Mini Transat – The battle of the Atlantic

Published on December 1st, 2013

UPDATE: The skipper of benoitamarie.com crossed the finish line in Pointe-à-Pitre line at 17h 46m 05s local time (21h 46mn 05s GMT) on December 1. His total racing time was 18d 13h 01m 05s. His average speed over the course was 8.25 knots.

This is Benoît Marie’s first victory in a major single handed ocean race. In two years, his development has been linear. Considered a definite outsider at the start from Douarnenez, Benoît Marie has shown that he deserves his place in the major leagues.

(December 1, 2013) – As the finish looms for Benoît Marie (benoitmarie.com) and Giancarlo Pedote (Prysmian), Guadeloupe dons her charming finery to create a welcome worthy of the two men who have been racing the battle of the Atlantic. Behind them we will have to wait twenty hours to see who steps into the final podium position.

Every morning at 9am GMT, the Race Director uses the BLU system to transmit a complete weather report followed the daily ranking to the fleet. No position data is given for each vessel, only the distance still to go to the finish. In yesterday’s ranking, Saturday 30 November, Giancarlo Pedote (Prysmian) knew he possessed a thirty mile buffer on his immediate opponent Benoît Marie (benoitmarie.com). In this morning’s ranking he could hear the voice of Denis Hughes, the Race Director, telling him he had dropped to second, ten miles behind his opponent.

We can only presume that the Italian navigator suffered a technical problem and knew that the gap would be reduced. But no doubt he hoped to keep a small leeway. The announcement of the ranking had to be psychologically hard to take for Giancarlo after leading the fleet almost continuously since the departure from Sada. Being overtaken on the final straight is without doubt one of the worst things for a competitor. However, one can easily imagine the divine surprise for Benoît Marie. Always on the attack since the start of the race, Benoît little expected such a feast and has, no doubt, an extra spring in his step following the announcement of the ranking. Now he needs to harness this new motivation to the finish line.

Rémi Fermin is resisting
Still the battle for third place is fierce, the skipper of Boreal refuses to seed to the attacks of Bertrand Delesne (TeamWork Proto) and Bruno Garcia (Sampaquita). The Mediterranean skipper wanted to take revenge on the Mini Transat after a dismasting ruined his hopes of placing in the last edition.

In the series boats, Aymeric Belloir (Tout le Monde Chante contre le Cancer) continues to lead Justine Mettraux (TeamWork) and Simon Koster (Go 4 It). The third ranked prototype should cross the line tomorrow afternoon (local time).

Trade winds “light”
For the bulk of the fleet, this should be the final few hours of hassle. The stormy depression which seriously disrupted the Minis parade to Guadeloupe is gradually draining away to the north-east, giving way to a regime of winds which are is still light for the trades. But at least it means that, little by little, the fleet will return to downwind sailing, heading for the Caribbean. Whatever comes their way they will grab with both hands.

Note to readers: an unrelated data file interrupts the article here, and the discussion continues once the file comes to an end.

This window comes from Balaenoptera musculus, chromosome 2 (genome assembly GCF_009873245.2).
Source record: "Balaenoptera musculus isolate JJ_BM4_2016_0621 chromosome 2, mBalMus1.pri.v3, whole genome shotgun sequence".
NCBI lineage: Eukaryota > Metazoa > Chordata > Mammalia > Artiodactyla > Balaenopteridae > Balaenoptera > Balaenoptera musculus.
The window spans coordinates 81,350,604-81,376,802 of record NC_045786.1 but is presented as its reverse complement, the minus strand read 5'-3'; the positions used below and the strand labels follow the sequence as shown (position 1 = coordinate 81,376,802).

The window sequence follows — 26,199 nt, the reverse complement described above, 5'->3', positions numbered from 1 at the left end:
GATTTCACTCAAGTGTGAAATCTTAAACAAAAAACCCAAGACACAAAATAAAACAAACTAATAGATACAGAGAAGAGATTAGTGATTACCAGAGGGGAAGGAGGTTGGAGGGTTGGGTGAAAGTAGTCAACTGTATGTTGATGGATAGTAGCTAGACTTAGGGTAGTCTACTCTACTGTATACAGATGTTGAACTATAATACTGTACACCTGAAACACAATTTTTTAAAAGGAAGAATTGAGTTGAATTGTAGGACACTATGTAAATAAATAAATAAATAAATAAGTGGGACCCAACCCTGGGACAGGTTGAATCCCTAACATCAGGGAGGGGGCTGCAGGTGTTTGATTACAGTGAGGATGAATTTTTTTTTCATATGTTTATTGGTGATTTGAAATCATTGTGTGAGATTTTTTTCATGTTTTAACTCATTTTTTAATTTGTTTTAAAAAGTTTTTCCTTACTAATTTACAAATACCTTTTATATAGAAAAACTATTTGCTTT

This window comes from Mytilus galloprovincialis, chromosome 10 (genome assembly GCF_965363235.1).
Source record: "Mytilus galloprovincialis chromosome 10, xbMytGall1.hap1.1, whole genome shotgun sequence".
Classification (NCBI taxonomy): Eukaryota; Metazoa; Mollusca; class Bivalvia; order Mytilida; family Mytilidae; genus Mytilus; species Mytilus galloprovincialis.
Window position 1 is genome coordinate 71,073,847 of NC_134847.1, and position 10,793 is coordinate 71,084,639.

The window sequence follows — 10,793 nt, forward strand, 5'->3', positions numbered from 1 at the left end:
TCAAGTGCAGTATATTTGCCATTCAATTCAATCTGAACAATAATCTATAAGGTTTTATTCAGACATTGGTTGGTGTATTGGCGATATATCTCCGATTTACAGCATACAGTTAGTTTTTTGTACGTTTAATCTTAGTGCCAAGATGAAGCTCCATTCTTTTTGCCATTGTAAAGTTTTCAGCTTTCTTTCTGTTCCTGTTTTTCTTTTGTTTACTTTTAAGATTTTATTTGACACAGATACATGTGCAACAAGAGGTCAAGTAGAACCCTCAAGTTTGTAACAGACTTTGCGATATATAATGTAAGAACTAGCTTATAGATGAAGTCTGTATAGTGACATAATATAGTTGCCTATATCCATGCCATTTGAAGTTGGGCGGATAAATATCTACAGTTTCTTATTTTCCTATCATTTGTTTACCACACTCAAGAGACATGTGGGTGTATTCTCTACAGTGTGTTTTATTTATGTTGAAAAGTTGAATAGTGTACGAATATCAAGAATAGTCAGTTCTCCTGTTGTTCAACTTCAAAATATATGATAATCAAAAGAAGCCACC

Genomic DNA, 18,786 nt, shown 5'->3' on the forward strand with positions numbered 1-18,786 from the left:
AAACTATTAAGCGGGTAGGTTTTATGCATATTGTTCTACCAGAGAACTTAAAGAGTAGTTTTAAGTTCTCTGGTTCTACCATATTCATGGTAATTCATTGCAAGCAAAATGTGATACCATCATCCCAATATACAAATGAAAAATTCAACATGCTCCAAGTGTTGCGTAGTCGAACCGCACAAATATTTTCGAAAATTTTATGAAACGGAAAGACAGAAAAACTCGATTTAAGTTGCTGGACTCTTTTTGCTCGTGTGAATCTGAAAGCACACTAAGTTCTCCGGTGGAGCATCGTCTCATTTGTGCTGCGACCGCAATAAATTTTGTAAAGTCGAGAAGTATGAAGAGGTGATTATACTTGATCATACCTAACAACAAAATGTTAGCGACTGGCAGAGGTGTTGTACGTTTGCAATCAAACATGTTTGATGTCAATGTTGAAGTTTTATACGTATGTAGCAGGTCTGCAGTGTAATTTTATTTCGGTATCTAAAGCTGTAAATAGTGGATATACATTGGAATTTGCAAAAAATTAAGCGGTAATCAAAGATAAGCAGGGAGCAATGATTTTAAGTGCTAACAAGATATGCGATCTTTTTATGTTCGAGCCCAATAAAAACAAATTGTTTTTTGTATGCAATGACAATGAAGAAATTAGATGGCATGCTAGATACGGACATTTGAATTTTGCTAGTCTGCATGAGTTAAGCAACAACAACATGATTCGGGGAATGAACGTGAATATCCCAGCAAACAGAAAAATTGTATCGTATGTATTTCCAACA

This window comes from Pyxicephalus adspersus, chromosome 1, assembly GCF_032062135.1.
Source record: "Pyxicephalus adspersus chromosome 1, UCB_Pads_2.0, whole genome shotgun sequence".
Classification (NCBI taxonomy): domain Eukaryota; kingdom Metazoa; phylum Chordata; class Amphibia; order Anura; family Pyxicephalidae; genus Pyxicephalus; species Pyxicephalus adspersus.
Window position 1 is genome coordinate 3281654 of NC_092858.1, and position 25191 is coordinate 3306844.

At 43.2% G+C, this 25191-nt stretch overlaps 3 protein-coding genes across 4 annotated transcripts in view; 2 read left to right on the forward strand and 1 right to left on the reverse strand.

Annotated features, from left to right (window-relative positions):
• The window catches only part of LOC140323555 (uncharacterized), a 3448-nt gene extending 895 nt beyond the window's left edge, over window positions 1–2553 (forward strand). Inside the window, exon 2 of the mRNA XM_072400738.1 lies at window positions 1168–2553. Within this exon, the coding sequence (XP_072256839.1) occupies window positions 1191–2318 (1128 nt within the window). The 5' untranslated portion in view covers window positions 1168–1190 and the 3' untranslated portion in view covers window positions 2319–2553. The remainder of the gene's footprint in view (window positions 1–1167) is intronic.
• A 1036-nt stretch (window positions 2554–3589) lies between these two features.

To follow the arrivals
– Live on the social networks Facebook and Twitter
– On the map, updating every 10 minutes in a 10 mile radius of arrival
– Flash reports live from the course
– Online reactions from the winner in mp3
– Finish +2 hours: On line on Dailymotion – a video of the arrival and on the website of a photo album of the arrival.

Ranking (proto types) at 16.00 (GMT +1)
1. Benoit Marie (667 – benoitmarie.comm) with 71.6 nm to arrival
2. Giancarlo Pedote (747 – Prysmian) + 14.9 nm
3. Rémi Fermin (741 – Boréal) + 193.5 nm
4. Bertrand Delesne (754 – TeamWork Proto) + 237.5 nm
5. Bruno Garcia (240 – Sampaquita) + 244.2 nm

Ranking (series boats) at 16.00 (GMT +1)
1. Aymeric Belloir (810 – Tout le Monde chante contre le Cancer) with 459.6 nm to finish
2. Justine Mettraux (824 – TeamWork) + 201.8 nm
3. Simon Koster (819 – Go 4 it) + 314.4 nm
4. Jean-Baptiste Lemaire (607 – Ouvre du Marin Breton) + 573.4 nm
5. Renaud Mary (www.runo.fr) + 629.7 nm

The full rankings can be found online here.

Background: The biennial Mini Transat is a transatlantic race for solo Mini 6.5m competitors. The race has two legs: 1257 miles from France to Canary Islands, and 2764 miles from Canary Islands to Guadeloupe. Demand is high to compete. The race is limited to 84 racers, and each entrant must fulfill qualifying requirements. The race has a production division and a prototype division.

The start from Douarnenez was originally planned for October 13, but was postponed due to severe weather conditions on the race course. A weather window allowed for the start of the first leg of the Mini Transat 2013 on October 29, but worsening weather conditions forced the cancellation of this leg and the Mini Transat fleet found shelter in the ports on the north coast of Spain.

Seventy-three competitors restarted in Sada, Spain on November 13, with the race reduced to one 3700 mile leg direct to Pointe-à-Pitre, with a gate at the Canary Islands for safety.

Race website: http://www.minitransat.fr/

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